At our personal training studio, Body Basics, we have almost all of our clients do some variation of a squat. This might be a barbell front squat (for the high performers), a kettlebell sumo squat, a stability ball squat against the wall, or a high bench sit-to-stand for others. Regardless of age or athletic ability, we all need to be able to squat. It’s one of the most fundamental movements, and it is what we do every day getting up and down out of a chair or when picking something up. In that case, how do you know if you’re squatting correctly to prevent injury? Below are a few tips on performing a squat correctly.
‘Do not let you knees go past your toes when in the squat position’ is one basic rule most of you probably know, but there is quite a bit more to it than that. If the factors I list below are correct, then the knees and toes will take care of themselves.
Here’s what I pay attention to when assessing someone’s squat (or mine):
- Is the weight equally balanced over the feet?
- Are the hips, knees and ankles aligned correctly (front view)?
- Are the hips engaged (i.e. glutes working and firing)?
- Is the spine neutral with the chest lifted?
Here’s how that looks in practice.
Notice, my back is flat (i.e. neutral spine), my hips are engaged (i.e. my butt muscles are firing), my weight is evenly distributed over my feet, and the load (i.e. barbell) is centered over my feet. All these factors will lead to a good squat.
Notice, this picture is taken from the side to show the position of my hips, knees, back and feet. Here’s a picture from the front to show how my hips knees and ankles align. This is a commonly missed or neglected element of the squat.
Notice my feet are about shoulder width apart, my toes are pointed forward, and my feet track over my ankles. Side note: the position of the toes pointing outward or forward is completely dependent upon your hip structure and preference. There is no right or wrong here. Just pay attention to whether your knees are aligned over your ankles. Normally, when I do back squats, I point my toes out a bit. If your knees are tracking inside of your ankles and feet, you either lack mobility in your hips, or you need to adjust your stance. From this point, I’m watching to see if there is a straight line from your hip, through your knee to your ankle. The line through your hip, knees and ankle should be commensurate with the angle of your feet. Meaning, if your feet are angled out slightly, your line should be too. See picture below.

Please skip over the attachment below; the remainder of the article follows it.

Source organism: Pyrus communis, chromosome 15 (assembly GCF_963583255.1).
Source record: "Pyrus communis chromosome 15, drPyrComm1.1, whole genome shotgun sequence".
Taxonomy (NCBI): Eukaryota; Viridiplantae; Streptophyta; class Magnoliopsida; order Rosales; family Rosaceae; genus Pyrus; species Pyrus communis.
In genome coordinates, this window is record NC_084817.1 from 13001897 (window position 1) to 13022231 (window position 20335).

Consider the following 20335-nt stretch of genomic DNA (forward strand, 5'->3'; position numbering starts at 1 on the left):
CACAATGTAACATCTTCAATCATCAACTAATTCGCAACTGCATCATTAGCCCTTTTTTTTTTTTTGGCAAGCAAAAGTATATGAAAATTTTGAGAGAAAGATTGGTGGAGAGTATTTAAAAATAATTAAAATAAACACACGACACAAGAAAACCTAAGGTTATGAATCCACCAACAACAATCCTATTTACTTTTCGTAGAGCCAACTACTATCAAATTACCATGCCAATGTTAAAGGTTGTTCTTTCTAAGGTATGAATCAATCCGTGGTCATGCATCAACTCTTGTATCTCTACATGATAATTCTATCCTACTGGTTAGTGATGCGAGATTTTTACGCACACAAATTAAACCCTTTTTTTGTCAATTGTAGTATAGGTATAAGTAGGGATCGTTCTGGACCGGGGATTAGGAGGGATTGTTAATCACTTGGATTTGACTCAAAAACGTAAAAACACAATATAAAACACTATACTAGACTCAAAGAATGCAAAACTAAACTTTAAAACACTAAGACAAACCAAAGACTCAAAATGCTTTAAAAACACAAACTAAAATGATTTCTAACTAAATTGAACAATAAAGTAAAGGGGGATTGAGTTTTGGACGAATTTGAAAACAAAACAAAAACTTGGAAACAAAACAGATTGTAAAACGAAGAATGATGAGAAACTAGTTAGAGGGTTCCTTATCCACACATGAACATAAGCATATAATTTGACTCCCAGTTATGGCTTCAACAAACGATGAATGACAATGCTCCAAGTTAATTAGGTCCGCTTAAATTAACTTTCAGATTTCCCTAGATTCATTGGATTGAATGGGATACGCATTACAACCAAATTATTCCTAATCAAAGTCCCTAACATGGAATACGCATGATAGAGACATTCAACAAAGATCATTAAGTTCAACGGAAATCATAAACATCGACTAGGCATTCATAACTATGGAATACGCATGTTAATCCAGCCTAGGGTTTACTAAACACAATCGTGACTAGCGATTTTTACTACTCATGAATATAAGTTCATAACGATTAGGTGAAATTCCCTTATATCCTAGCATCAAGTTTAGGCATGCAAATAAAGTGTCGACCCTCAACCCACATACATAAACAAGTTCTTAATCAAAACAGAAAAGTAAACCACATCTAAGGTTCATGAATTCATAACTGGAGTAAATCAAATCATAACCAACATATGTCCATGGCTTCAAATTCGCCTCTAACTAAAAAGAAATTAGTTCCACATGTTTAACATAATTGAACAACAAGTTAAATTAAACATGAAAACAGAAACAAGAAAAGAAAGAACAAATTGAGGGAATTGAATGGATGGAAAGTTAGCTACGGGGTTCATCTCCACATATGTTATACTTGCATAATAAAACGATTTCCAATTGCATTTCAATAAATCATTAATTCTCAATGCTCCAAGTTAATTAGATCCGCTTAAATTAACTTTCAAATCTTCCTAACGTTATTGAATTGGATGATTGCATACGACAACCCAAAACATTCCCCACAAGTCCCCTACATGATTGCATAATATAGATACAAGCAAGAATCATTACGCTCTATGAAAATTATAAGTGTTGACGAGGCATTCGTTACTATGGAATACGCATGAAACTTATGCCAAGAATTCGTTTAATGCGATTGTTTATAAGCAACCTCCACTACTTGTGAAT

Depth of squat is a variable that indicates mobility and strength. No matter how far down you can go, keep your form intact. Don’t ever compromise your form to lift more weight or go down farther than you’re able. If you find elements of your form being compromised, work on your mobility or strength in the areas you’re weak. Pay attention to low and mid back strength. Look for more blogs on how to improve this in the future.
Pay attention to these factors and you’ll be on your way to squatting well!